Curated Optogenetic Publication Database

Search precisely and efficiently by using the advantage of the hand-assigned publication tags that allow you to search for papers involving a specific trait, e.g. a particular optogenetic switch or a host organism.

Showing 1 - 2 of 2 results
1.

A photoconversion model for full spectral programming and multiplexing of optogenetic systems.

green red CcaS/CcaR Cph1 E. coli Multichromatic
Mol Syst Biol, 24 Apr 2017 DOI: 10.15252/msb.20167456 Link to full text
Abstract: Optogenetics combines externally applied light signals and genetically engineered photoreceptors to control cellular processes with unmatched precision. Here, we develop a mathematical model of wavelength- and intensity-dependent photoconversion, signaling, and output gene expression for our two previously engineered light-sensing Escherichia coli two-component systems. To parameterize the model, we develop a simple set of spectral and dynamical calibration experiments using our recent open-source "Light Plate Apparatus" device. In principle, the parameterized model should predict the gene expression response to any time-varying signal from any mixture of light sources with known spectra. We validate this capability experimentally using a suite of challenging light sources and signals very different from those used during the parameterization process. Furthermore, we use the model to compensate for significant spectral cross-reactivity inherent to the two sensors in order to develop a new method for programming two simultaneous and independent gene expression signals within the same cell. Our optogenetic multiplexing method will enable powerful new interrogations of how metabolic, signaling, and decision-making pathways integrate multiple input signals.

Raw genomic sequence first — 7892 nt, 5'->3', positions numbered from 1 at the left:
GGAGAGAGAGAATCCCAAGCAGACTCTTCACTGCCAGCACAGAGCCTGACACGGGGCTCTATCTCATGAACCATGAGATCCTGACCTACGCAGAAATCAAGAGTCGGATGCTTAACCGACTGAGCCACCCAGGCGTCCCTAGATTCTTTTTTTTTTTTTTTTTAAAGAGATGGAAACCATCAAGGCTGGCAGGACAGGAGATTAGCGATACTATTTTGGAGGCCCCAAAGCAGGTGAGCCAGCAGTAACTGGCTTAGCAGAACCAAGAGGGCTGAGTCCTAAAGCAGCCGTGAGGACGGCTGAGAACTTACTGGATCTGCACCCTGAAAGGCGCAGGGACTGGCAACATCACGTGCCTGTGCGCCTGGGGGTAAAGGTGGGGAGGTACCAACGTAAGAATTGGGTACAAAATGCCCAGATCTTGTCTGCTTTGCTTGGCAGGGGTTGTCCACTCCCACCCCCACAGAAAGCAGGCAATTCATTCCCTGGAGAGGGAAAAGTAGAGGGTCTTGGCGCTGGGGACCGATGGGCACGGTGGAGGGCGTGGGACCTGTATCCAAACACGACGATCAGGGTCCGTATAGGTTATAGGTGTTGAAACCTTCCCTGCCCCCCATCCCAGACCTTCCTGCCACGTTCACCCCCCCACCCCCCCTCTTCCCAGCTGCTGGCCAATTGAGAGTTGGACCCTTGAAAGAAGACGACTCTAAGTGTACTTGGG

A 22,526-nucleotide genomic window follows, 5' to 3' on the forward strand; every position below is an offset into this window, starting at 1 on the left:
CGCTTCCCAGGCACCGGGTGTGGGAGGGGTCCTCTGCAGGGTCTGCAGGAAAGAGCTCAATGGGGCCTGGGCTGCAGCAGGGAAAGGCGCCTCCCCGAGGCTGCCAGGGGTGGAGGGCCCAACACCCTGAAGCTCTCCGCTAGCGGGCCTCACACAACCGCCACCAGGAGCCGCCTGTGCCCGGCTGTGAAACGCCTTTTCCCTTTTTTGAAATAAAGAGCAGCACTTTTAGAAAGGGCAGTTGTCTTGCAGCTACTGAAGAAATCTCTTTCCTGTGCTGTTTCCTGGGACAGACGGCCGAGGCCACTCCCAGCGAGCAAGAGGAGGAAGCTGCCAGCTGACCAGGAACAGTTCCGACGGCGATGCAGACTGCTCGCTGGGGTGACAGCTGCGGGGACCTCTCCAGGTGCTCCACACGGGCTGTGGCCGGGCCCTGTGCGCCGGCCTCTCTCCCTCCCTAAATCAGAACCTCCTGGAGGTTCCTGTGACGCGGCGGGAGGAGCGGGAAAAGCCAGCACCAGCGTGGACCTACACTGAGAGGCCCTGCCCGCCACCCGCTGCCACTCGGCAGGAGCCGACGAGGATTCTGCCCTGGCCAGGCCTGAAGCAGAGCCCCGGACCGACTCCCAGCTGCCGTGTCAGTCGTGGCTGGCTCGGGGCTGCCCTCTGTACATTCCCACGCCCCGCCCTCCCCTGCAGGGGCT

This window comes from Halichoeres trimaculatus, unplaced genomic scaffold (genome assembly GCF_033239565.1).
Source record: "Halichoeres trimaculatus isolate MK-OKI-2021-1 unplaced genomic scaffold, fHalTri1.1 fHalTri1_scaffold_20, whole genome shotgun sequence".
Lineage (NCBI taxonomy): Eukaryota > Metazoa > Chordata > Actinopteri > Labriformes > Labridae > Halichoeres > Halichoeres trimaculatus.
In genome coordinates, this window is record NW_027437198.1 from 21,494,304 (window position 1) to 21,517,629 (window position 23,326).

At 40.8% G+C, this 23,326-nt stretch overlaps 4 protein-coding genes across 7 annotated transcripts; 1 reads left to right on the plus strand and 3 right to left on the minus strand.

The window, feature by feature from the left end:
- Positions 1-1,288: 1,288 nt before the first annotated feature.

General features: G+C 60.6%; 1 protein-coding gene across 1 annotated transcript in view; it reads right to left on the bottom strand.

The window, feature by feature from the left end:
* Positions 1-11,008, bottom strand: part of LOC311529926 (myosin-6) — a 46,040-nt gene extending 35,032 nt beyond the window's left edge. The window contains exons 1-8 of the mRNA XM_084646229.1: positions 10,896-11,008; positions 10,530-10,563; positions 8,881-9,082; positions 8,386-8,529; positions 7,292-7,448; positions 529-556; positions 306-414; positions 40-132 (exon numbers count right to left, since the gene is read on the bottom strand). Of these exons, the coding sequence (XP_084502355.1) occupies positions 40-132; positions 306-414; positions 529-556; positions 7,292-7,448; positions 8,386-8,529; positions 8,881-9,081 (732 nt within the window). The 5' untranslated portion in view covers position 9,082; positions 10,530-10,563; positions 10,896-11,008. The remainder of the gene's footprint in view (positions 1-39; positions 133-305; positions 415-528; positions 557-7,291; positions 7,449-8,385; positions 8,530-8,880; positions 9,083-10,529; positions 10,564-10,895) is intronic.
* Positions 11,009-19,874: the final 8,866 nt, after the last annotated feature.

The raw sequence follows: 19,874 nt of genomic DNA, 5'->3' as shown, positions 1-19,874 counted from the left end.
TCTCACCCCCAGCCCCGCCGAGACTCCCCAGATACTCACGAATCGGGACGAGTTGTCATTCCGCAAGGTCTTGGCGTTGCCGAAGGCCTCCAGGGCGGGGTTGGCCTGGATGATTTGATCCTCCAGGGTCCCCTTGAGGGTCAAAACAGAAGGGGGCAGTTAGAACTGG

2.

Biomedically relevant circuit-design strategies in mammalian synthetic biology.

blue red UV Cryptochromes LOV domains Phytochromes UV receptors Review
Mol Syst Biol, 30 Apr 2013 DOI: 10.1038/msb.2013.48 Link to full text
Abstract: The development and progress in synthetic biology has been remarkable. Although still in its infancy, synthetic biology has achieved much during the past decade. Improvements in genetic circuit design have increased the potential for clinical applicability of synthetic biology research. What began as simple transcriptional gene switches has rapidly developed into a variety of complex regulatory circuits based on the transcriptional, translational and post-translational regulation. Instead of compounds with potential pharmacologic side effects, the inducer molecules now used are metabolites of the human body and even members of native cell signaling pathways. In this review, we address recent progress in mammalian synthetic biology circuit design and focus on how novel designs push synthetic biology toward clinical implementation. Groundbreaking research on the implementation of optogenetics and intercellular communications is addressed, as particularly optogenetics provides unprecedented opportunities for clinical application. Along with an increase in synthetic network complexity, multicellular systems are now being used to provide a platform for next-generation circuit design.
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